Sunday, September 27, 2015

Review: The Opal Serpent by Fergus Hume

by Mary

After falling out with his boorish country gentleman father, Paul Beecot ups and goes to London to make his way as a writer. There he rents a Bloomsbury garret and while not setting the literary world ablaze manages to get along although only just this side of falling into debt. Then he finds himself caught up in evil events.

It all starts when one afternoon he happens to meet his old public schoolmate Grexon Hay in Oxford Street. Hay is turned out like the proverbial dog's dinner but condescends to share Paul's supper of plump sausages. During their conversation over the bangers, Paul talks about his beloved, Sylvia Norman, whose father Aaron runs a second-hand book shop with a bit of pawnbroking on the side, or rather in the cellar. Alas, Paul and Sylvia cannot marry until he can support a wife and they have said nothing to her father for fear he will forbid Paul to visit.

Apparently Aaron Norman has "the manner of a frightened rabbit" and seems to be always looking over his shoulder with his one good eye. Obviously something fishy is going on there, but what?

Even stranger, when he sees the titular opal, diamond, and gold brooch, Aaron faints. Shown the brooch during their dinner, Hay makes an offer for it, but Paul refuses because it is his mother's and he prefers to pawn it so he can hopefully redeem it in due course.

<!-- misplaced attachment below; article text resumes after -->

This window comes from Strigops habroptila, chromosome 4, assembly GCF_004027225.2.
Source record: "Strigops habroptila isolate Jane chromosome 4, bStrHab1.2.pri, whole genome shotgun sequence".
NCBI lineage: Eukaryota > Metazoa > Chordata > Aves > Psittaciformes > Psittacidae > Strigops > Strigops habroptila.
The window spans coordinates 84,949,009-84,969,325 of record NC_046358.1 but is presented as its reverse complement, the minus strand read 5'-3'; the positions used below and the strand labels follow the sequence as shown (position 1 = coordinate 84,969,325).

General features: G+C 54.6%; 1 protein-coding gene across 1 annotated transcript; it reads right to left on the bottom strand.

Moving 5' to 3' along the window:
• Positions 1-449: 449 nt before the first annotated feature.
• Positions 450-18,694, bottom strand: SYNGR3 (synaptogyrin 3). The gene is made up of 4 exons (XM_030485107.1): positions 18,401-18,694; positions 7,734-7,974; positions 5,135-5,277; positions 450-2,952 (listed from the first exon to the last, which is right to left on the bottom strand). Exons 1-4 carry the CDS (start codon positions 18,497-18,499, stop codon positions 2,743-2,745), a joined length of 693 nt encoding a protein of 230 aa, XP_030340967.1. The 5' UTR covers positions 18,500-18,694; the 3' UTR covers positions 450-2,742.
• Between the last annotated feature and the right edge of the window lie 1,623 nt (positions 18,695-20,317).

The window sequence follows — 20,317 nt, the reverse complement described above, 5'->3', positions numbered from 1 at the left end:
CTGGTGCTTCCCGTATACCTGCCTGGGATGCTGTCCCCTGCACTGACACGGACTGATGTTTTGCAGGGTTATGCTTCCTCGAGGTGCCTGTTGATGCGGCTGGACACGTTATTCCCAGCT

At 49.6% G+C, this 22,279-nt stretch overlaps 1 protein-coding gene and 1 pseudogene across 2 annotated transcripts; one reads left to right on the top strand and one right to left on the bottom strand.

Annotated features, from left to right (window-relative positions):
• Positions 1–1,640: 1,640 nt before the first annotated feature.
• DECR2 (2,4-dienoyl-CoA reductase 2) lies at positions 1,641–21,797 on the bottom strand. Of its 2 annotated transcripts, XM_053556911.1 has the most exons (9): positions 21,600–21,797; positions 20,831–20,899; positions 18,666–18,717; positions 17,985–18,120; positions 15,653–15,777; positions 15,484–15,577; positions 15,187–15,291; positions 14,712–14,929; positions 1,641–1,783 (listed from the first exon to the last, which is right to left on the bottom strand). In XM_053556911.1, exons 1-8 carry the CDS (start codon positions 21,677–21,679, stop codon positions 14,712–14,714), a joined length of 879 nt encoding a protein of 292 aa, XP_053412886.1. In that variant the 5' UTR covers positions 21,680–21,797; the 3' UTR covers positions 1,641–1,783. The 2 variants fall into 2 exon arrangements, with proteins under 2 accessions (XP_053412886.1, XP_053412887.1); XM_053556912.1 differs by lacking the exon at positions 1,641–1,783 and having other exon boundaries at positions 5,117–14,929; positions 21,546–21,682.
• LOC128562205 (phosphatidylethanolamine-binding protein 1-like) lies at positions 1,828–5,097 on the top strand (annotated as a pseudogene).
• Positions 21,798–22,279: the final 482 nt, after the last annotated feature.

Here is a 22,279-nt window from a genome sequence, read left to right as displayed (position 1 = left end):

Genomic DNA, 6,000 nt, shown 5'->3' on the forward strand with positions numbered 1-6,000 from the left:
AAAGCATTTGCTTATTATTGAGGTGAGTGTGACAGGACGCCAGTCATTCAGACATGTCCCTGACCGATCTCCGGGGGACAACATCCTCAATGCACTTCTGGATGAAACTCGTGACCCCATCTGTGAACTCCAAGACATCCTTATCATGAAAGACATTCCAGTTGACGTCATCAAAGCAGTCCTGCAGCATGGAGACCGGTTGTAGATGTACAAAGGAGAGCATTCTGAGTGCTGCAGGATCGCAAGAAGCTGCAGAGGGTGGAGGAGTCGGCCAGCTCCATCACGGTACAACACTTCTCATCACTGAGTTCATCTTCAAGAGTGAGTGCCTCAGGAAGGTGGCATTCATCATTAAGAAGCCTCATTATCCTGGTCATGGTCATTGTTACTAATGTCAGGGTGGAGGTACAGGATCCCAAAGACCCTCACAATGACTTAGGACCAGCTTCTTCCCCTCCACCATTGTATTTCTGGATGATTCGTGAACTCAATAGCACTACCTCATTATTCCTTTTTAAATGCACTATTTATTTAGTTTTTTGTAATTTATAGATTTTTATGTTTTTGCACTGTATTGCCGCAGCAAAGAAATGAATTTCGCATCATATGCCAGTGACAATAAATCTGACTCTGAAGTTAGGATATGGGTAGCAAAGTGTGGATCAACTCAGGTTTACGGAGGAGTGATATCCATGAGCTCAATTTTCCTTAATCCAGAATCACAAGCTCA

We now meet the memorable Deborah Junk, servant of the Norman household and devoted to Sylvia. By far the most colourful person in the novel, her unique style of conversation would not disgrace a working class character created by Dickens, and when she is on-stage she dominates the scene.

But there's plenty going on when she's engaged elsewhere. Why did Aaron Norman faint when he saw the serpent brooch? Who is the man who warns Beecot against Hay, describing the latter as "a man on the market", and what does the curious phrase mean? Why did an Indian visitor to Aaron Norman's book emporium leave a pile of sugar on the counter? Does a truly ghastly guttersnipe born to hang know more than he lets on?

My verdict: The Opal Serpent contains some surprisingly strong content, such as certain comments made by the murderer, which would be disturbing even in this day and age, while the method used to kill the victim in full view of others is so awful I was surprised to find it in a novel of this vintage. Plus the use to which the brooch is put is equally grim.

This novel trots along at a steady pace with as many twists and turns as a serpent as it slithers its way to a rip-roaring denouement, and I must say the plot certainly underlines the traditional belief opals are unlucky! Recommended.

Etext: The Opal Serpent by Fergus Hume

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